Investments

Market round-up: 14-18 June

Thomas Watts

 

This week

With the English Football team wrapping up their first win within 90 minutes in the European Championships on Sunday, it was left to those in Westminster to try and achieve a victory in extra time, with the Prime Minister  forced to extend social distancing precautions by a month.

Under the final stage of a plan outlined by Boris Johnson in February, the government had hoped to lift most social restrictions on 21 June, meaning pubs, restaurants, nightclubs and other hospitality venues could fully reopen, however this has now been pushed back to 19 July. Despite Britain having one of the quickest, most efficient vaccine rollouts in the world, with more than 41 million having had their first shot and 30 million enjoying both doses, the government noted that the new delta variant is increasing cases by 64% a week since its arrival on these shores.  Reacting to the news it was unsurprisingly, those stocks that had the most to lose from not opening up fully that lost ground throughout the week, including listed pub chains and restaurants.

However, although the delay to a full opening up is not ideal, estimates from Deutsche Bank show that a four-week delay would temporarily reduce gross domestic product by around 0.25%, a fraction of the historic 9.8% slump recorded in 2020 during the nadir of the pandemic.

It’s a game of two halves as they say, with strong domestic employment data released on Tuesday overshadowing what could only be a temporary setback. Figures showed those finding new work surged by a record amount (197,000) during May as COVID restrictions eased, though it is worth mentioning that the level reached still remains more than half a million below its pre-pandemic peak.

Tuesday's figures also showed the fastest headline wage growth since 2007 in the year to April. Although again the figures are worth taking with a pinch of salt due to the distortions caused by the comparisons with depressed wages a year ago and greater job losses among low-paid staff.

Wednesday signaled a definite half time for markets as a much more hawkish  Federal Reserve surprised by forecasting an earlier and faster adjustment to interest rates over coming years than many expected. With investors fearing that the Fed’s tone could be an own goal, triggering mass sell offs, especially in growth sectors such as Technology, Thursday proved something of a surprise.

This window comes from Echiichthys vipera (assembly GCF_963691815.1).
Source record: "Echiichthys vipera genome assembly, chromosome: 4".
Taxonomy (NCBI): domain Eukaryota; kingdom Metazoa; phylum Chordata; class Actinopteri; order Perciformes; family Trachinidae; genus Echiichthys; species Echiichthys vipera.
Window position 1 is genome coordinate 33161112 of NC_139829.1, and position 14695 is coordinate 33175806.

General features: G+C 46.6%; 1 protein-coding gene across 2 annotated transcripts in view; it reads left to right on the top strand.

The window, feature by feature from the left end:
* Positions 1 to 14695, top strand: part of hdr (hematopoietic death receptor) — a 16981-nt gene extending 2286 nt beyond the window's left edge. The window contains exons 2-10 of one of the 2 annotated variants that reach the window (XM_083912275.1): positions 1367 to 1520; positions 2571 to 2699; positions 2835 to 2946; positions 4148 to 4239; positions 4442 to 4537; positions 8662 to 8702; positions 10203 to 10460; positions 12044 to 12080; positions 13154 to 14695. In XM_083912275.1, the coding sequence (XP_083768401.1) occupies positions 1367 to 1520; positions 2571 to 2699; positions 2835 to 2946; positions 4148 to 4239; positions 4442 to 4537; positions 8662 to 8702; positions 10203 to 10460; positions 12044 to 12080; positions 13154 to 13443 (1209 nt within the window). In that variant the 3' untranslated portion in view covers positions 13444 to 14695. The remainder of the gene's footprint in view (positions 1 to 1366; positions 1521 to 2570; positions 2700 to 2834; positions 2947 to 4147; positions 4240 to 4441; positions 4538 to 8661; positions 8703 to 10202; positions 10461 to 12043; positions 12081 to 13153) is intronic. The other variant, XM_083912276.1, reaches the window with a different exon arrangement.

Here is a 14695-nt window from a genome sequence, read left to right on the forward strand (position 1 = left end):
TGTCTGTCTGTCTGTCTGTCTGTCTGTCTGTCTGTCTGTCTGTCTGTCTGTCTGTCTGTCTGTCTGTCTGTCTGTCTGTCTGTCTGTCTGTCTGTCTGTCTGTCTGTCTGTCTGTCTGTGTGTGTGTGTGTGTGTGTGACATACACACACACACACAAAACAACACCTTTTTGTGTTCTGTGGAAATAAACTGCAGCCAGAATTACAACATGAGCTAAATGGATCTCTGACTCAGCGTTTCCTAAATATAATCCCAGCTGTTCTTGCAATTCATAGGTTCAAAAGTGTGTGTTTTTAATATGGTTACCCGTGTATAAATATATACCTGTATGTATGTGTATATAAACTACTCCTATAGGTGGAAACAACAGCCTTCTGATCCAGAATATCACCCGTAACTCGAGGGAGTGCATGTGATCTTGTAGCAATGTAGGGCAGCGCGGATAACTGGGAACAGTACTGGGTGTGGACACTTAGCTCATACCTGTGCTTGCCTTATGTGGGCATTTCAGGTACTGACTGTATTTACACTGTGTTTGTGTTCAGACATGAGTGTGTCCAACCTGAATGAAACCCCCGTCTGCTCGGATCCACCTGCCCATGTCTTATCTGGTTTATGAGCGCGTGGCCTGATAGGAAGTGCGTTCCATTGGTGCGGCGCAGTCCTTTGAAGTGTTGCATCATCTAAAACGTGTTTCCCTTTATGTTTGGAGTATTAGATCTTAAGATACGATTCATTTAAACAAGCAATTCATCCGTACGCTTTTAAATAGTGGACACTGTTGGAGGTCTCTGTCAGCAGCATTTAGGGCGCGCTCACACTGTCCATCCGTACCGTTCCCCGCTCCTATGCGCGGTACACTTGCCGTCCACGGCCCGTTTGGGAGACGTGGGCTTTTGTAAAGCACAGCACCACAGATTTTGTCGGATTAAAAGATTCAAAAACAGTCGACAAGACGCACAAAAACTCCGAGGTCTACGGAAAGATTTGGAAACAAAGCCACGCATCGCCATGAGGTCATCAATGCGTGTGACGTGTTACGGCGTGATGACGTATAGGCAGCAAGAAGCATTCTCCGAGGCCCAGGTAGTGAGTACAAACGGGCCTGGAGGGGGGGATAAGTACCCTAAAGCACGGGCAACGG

The Tech heavy NASDAQ rose significantly, at one point approaching a record intraday high set in April, as U.S. technology stocks gained on optimism surrounding a speedy economic recovery. Leading the way was Chipmaker Nvidia, toping its group with a rise of 5.4%.

On the defensive right from the kickoff this week was furniture retailer Made.com , which tumbled 4% on its market debut as investors worried about consumer appetite to rejuvenate their dwellings just as lockdown was coming to an end.

Next week

With the outbreak of COVID-19 having had a potentially fundamental impact on the domestic property market, the coming week will give us the opportunity to see just how the “race for space”  has affected prices in both rural and urban environments.

Monday will see online estate agent Rightmove release its House Price Index (HPI) data, detailing the change in the asking price of homes for sale on its website. Although this acts as the UK's earliest report on housing inflation, the data actually tends to produce a relatively mild impact due to asking prices and selling prices not always being correlated. However the housing industry's health should not be overlooked due to the wider industry activity it can spur. The property market has a wide reaching impact on banks, mortgage providers, estate agents and even greatly impacts DIY and furniture companies who should benefit from increased activity in the sector.

From moving address to a very different type of meaning, Tuesday sees another potentially market moving address, this time from US Federal Reserve chairman, Jay Powell. Testifying on the Fed’s emergency lending programs and current policies before the House Select Subcommittee on the Coronavirus Crisis, investors will be listening very carefully to what he has to say, especially as bets increase that the Fed will start to taper its asset purchase programme in the foreseeable future.

The week will be rounded off back on domestic shores as our very own Bank of England ushers in another “super Thursday”, a positive jamboree of economic data that the central bank uses to communicate its views of the domestic economy with a wider audience.  Thursday will see not only the minutes published from the Monetary Policy Committee’s last meeting but also the way in which they voted on future rate policy. The data will also be accompanied by a question and answer session, which will be partly unscripted, potentially adding to the heightened market volatility that such crucial data can bring.

The information in this blog or any response to comments should not be regarded as financial advice. If you are unsure of any of the terminology used you should seek financial advice. Remember that the value of investments can go down as well as up, and could be worth less than what was paid in. The information is based on our understanding in June 2021.